While hiking has long been lauded for its mental and physical health benefits, it still comes with an element of risk – from sunstroke to tumbles to snakes and getting lost. But there are also tiny dangers we need to be aware of when hiking – ticks.
There are various kinds and species of ticks. Each of them can carry diseases such as Lyme Disease, Tick Fever, Tularemia, and many more.
But you can avoid ticks when hiking. Here are our best tick prevention tips on how to protect yourself from ticks while hiking.
Before leaving the house
These before-the-hike tips will help you to stay tick-free while hiking:
Read up on ticks
Use Google to find out what kind of ticks are likely to be in the area where you’re hiking.
Know in advance what ticks in your area look like and how you’ll deal with them should you encounter one on yourself or another member of your hiking party.
If you have kids, teach them what to look out for and what they should do if they find a tick on their body.
Get a lay of the land
This is one of the best tick prevention tips for a hiking trip. Before you set off on your hike, get familiar with the area your hiking trail will cover. Understand just how prevalent ticks are there, as this will help you understand the kind of measures that you will take to ensure that you stay tick-free. You could call your local parks and wildlife service if you have no luck with Google.
The more prepared you are, the less you’ll worry about ticks when hiking.
Choose light-coloured clothing
We recommended that you wear light-coloured hiking gear. Ticks aren’t particularly small, and wearing light-coloured clothes will help you to easily see a tick that’s crawling on your body.Ticks will be less visible on darker clothes.
If you know the trail you plan to hike has a high concentration of ticks, wear long pants and socks. Shorts are a no-no, no matter how warm the weather is.
Even though it looks dorky, tucking your pant legs into your socks prevents ticks from crawling up from the base of your pants.
You can do the same with your shirt. Tuck it into your pants for extra protection.
Spray permethrin on your clothes, footwear and other hiking gear
Before you set off on your hike, spray permethrin on your footwear, hiking equipment, backpack and clothes. But don’t spray it on yourself.
Permethrin is a kind of insecticide that kills a wide range of bugs, including ticks, mosquitoes and flies on contact, but it doesn’t harm us humans.
It also stays on clothes and hiking gear after being washed, so you’ll continue to benefit from its effects after multiple washes. Some hiking gear and clothing comes with permethrin already on it.
Whenever you use any kind of insect spray for hiking, always check the list of ingredients and components inside the insecticide to ensure that it won’t have any side effects on you and doesn’t have any ingredients you’re allergic to.
Create your own natural tick repellent
If you’d rather avoid chemicals and go for a natural remedy, try one of the following:
- Put a cup of water in a spray bottle, and add 2 cups of distilled white vinegar. The smell of vinegar repels ticks.
- Combine vegetable or almond oil to the mixture above. It works especially well for pets.
If you don’t want to smell like vinegar on the trails, add some essential oil to the mixture.
Add a tick remover to your first-aid kit
If you do get bitten by a tick, a trick remover will get it off. Add it to your hiking first aid kit. Carry the tool in an air-tight bag and put the removed ticks inside the bag as well, just in case you need to identify it later.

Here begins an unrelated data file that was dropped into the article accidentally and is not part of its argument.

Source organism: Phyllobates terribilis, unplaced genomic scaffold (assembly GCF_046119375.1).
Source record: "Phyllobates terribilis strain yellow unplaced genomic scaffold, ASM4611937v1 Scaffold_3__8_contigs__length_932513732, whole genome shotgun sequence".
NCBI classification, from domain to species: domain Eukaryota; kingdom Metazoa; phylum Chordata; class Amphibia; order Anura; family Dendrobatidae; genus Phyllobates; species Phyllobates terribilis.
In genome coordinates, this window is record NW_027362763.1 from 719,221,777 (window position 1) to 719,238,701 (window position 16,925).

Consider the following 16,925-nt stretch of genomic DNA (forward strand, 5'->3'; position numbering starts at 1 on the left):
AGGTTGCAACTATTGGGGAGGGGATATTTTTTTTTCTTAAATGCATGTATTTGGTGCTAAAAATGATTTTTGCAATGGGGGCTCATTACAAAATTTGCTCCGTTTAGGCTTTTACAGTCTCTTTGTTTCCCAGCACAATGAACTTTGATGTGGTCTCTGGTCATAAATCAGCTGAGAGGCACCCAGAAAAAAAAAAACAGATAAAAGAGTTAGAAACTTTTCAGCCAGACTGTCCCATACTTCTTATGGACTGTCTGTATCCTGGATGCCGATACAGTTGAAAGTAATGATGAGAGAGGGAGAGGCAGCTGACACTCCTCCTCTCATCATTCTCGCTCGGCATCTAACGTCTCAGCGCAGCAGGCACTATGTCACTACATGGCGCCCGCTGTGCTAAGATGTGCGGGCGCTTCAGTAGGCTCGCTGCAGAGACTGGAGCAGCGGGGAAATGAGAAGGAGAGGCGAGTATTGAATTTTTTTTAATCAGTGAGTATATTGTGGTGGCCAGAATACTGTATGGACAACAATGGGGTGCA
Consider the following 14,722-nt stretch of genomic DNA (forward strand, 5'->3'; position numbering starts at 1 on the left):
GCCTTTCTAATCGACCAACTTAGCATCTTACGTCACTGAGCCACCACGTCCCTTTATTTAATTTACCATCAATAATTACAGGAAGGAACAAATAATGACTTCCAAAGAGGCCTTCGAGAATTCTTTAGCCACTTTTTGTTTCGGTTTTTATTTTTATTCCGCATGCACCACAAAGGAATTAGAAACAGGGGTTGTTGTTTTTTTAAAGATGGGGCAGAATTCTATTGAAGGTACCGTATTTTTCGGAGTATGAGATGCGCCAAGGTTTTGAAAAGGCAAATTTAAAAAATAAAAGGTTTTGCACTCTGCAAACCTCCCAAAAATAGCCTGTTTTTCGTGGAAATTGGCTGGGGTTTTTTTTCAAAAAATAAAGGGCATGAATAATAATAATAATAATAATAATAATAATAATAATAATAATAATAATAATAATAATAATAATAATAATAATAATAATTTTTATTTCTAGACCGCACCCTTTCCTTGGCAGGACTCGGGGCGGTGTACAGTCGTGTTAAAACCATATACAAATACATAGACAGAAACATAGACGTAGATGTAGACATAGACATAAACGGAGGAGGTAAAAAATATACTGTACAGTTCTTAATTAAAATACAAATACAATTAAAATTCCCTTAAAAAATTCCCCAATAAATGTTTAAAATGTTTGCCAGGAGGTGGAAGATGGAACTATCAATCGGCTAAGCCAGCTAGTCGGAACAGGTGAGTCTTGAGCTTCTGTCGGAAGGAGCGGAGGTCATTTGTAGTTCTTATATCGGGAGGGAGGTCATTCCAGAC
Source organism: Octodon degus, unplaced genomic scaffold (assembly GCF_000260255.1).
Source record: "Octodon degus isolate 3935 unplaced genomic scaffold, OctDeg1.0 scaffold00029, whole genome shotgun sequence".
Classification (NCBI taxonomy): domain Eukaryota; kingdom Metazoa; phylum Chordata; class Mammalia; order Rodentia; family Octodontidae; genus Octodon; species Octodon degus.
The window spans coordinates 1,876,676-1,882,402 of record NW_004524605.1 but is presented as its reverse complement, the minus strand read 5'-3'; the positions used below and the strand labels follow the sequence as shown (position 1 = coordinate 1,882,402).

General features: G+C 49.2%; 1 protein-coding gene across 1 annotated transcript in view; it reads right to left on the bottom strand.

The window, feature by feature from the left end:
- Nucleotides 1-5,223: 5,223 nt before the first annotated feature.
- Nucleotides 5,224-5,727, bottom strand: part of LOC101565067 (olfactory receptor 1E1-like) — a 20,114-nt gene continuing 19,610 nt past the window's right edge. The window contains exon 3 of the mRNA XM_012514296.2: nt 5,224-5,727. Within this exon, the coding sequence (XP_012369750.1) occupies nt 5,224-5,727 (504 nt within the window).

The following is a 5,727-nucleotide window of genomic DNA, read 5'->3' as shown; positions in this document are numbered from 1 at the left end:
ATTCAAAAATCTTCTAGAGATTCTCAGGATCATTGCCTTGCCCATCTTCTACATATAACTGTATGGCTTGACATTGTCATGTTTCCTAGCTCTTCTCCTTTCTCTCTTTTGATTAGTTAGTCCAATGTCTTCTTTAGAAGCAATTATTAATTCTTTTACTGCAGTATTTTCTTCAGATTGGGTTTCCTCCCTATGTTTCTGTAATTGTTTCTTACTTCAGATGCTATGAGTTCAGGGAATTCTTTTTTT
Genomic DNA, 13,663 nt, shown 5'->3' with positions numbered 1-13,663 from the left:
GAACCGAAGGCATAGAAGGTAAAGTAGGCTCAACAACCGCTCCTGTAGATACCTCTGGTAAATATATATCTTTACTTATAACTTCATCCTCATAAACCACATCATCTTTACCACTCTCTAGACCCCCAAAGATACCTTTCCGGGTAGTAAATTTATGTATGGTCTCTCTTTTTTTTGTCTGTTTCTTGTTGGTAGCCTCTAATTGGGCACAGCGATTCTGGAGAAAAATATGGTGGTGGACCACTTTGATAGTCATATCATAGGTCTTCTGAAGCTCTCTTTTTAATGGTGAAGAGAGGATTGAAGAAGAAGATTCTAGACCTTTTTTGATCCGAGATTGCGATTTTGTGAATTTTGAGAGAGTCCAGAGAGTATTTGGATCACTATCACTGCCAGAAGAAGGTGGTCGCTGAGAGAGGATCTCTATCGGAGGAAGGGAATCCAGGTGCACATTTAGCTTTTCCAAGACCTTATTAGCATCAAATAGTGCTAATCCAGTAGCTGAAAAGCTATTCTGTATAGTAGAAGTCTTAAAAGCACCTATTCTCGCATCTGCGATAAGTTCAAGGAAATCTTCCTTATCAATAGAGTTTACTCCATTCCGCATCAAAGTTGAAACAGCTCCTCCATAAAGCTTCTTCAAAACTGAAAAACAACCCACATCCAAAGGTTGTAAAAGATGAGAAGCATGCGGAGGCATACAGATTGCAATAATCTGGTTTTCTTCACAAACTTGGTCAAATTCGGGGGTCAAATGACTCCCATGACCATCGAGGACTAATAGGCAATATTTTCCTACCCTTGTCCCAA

Ticks aren’t like a mosquito and other biting insects. They don’t bite and move on. They burrow into your skin and feed.
While on the trail
To avoid tick bites while out hiking, practice the following:
Inspect yourself on a daily basis
This step will usually depend on the area where you are and how long you’re hiking for.
Inspect yourself at least once a day. But, if you’re hiking in an area known to be infested with ticks, then inspect yourself more frequently.
Usually, you won’t feel a bite from a tick – you won’t know it has bitten you. You won’t feel itchy. A tick bite might look like a red bump on your skin. Tick bite symptoms start after a day or two. And they’re unlikely to infect you with anything nasty until 24 to 48 hours after they bite. This is why you need to check yourself every day. You might have a tick on you and not even be aware of it. Sometimes you won’t see the tick – it might have been scratched off or become unattached some other way.
Ticks don’t fall from trees. They also don’t fly or jump. Instead, what they do is detect potential hosts with in-built sensors. When they sense a host, they wait for the host to get really close. Then, they stretch their front legs to climb onto their host, find a warm spot where they’ll start feeding.
The most common areas where ticks feed are the armpits, the waistline or close to the backside. Whenever you’re checking yourself for ticks, here are the places on your body where you should concentrate your checks:
- Under your arms
- Behind your knees
- Between your legs and around your pelvis
- Around your ears
- In your hair
- Around and inside your belly button (especially if you have an innie!)
When it comes to how to avoid ticks while hiking, you’ll find that one of the most effective tips is to get general insect repellant cream. A bug spray for hiking is a no-brainer.
Avoid tick hotspots
Ticks are more likely to be centralised tall grasses and bushy paths. If there’s an alternative route that avoids long grass and where you’ll brush up against the scrub, take the alternative route.
How to remove a tick
Watch this video that shows how to safely remove a tick with a tick remover.
Have you ever been bitten by a tick? I don’t want to jinx myself, but I haven’t. Leeches, yet, but never a tick.
Last modified: April 6, 2019